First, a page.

“A sell for Charles, then, because Richard’s very much alive. He’s heir to this place, of course---only he doesn’t seem to want it. He does hate the old man---just like I do.”

“I’ve told you before not to say things like that to me,” she replied. “I simply can’t understand a family like yours; you’re always at loggerheads. If I didn’t like Marion so much, I don’t think I could stand staying here.”

“Lisa! What about me?”

“Oh, you----” her face softened. “I know, Malcolm, I’m not being horrid---not really---but I can’t bear it when you start this hymn of hate business. It’s horrible.”

“All right. I won’t talk about it, and Lisa---I wrote something for you up there in the heather. It’s not much good, but it’s for you, from me---- I’m going to put it under your pillow, and you can read it when you go to bed. Will you?”

“Yes, you know I will. I always love your verse, Malcolm. Look, there’s Charles calling us. We’d better go and get the cart and lorry out.”

“Oh damn!” groaned Malcolm. “The land seems a sort of taskmaster, always demanding, always this urgency of toil and sweat---- Why, oh why----”

“Because we live by the land,” retorted Elizabeth. “Harvest time is urgent. We don’t grow crops in order to let them rot in the fields. Come on---I love carting, it’s fun.”

+++

Green Holm was a great stretch of land just above the level of the flood plane. It was the first year it had grown grain and the crop was a heavy one, as though all the fertility begot of years of grazing had been turned to account when the old pasture was ploughed up. There had been fifteen acres of oats on Green Holm, most of which had been carted before the weather broke. Now only three acres remained to be brought into the great barn where Staple was housing his oat crop. Three acres and a falling barometer: when Staple saw the contingent of helpers from the home farm he knew the job would be finished that evening, for he had enough labour to create the endless chain which is the ambition of all farmers at harvest. With kindling eyes Staple deployed his forces: Elizabeth had brought the lorry. Staple himself mounted it while Elizabeth and Marion tossed the hattocks up to him. Young Briggs was in the barn to unload. Malcolm led the cart, into which old Mr. Garth and old Briggs tossed with the rhythmic unhurried skill of old hands, and finally there was Jem Moffat with a second cart and Charles to load. As one load was completed it was taken to the barn and an empty cart brought back to the field. As the sun went down and the long northern twilight spread greyly over the great stretch of level land there was never a pause or a break in the work: in order to keep the sequence going and to avoid breaks everybody had to work steadily, ignoring weariness or thirst: tossing rhythmically the harvesters worked on and as the clouds came up and the wind moaned louder from the west the great stretch of land was cleared of its last loads. The moon was waxing and shone high in the sky after sunset but at length the clouds blotted it out and as Elizabeth turned the lorry with its last load the rain storm burst over the valley—not a slight shower but a heavy, steady fall which gave promise of a night’s rain. John Staple chuckled to himself when he felt the first cold drops: he was just securing the last lorry load. “Aye, it can rain now and no harm done,” he said to Marion, and she laughed back.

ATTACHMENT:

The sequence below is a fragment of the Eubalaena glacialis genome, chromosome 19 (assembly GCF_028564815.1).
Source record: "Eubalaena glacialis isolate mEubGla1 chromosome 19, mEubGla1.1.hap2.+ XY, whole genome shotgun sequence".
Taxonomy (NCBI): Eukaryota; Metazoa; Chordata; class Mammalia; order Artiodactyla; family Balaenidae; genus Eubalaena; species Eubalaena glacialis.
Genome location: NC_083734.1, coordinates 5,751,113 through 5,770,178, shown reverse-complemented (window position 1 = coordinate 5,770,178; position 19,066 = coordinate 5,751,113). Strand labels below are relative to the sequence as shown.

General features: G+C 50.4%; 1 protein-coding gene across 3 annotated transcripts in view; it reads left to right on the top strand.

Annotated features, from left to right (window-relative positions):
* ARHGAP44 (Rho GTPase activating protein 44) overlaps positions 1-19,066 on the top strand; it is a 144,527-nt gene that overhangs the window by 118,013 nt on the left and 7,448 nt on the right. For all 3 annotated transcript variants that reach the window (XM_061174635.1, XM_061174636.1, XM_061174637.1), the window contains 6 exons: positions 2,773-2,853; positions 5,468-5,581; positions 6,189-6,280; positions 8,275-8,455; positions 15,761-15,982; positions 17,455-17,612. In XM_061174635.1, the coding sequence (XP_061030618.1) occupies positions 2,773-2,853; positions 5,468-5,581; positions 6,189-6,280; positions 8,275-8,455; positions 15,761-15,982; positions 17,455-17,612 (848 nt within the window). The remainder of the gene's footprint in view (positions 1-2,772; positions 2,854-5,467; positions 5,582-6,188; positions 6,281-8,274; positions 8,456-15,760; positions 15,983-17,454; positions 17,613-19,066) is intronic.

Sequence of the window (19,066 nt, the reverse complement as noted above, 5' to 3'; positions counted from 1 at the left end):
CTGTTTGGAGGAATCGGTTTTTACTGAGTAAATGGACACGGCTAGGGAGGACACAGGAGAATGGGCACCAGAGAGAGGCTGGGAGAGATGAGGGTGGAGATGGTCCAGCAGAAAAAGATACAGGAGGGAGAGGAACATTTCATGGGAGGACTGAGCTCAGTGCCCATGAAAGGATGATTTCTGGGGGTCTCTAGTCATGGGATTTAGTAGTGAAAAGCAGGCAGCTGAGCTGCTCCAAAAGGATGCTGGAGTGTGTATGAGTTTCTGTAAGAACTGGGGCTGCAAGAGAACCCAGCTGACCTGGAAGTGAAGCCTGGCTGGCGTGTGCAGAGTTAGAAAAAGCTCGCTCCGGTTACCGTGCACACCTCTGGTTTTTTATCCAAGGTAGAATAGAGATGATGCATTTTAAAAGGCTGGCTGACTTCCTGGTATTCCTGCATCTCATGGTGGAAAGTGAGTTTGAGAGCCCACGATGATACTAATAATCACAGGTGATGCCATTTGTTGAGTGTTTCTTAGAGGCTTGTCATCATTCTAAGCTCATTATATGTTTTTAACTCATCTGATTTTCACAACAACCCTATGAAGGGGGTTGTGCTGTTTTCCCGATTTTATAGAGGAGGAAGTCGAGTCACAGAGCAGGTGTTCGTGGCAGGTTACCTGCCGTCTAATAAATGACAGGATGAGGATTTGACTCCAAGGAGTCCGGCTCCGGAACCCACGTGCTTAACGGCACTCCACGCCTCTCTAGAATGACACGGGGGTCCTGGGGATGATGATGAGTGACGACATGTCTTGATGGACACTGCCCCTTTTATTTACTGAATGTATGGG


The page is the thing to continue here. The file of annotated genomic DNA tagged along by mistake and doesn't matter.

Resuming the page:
“It’s a grand feeling to have got the whole lot in, John Staple. Towns folk never understand the feeling of urgency which makes us work and sweat to get the crops in. Even Charles, who was brought up on the land, can’t see why we want to work all the evening to get the stuff carried. Well, it can rain as much as it likes now.”

Staple clambered down from the lorry. “Aye. Thanks to you I needn’t bother about the weather to-morrow,” he said. “Happen I’d better get the beasts up from the dales. The river’ll rise before morning.”

Elizabeth had driven the lorry off to the barn, and Malcolm had already started home with the cart. As Staple made off to round up his beasts, whistling to his dog to follow, Marion trudged across the stubble making for home. She was tired, her arms aching from the effort of tossing the hattocks, her legs weary from a long day’s work. Darkness was deepening swiftly now, as the moon was blotted out and indigo clouds piled up to the zenith. Her shirt was soon wet through and the driving rain blew in her eyes half-blinding her, but Marion was contented as she trudged uphill in the gloom, aware of a deep-seated satisfaction at a job well done.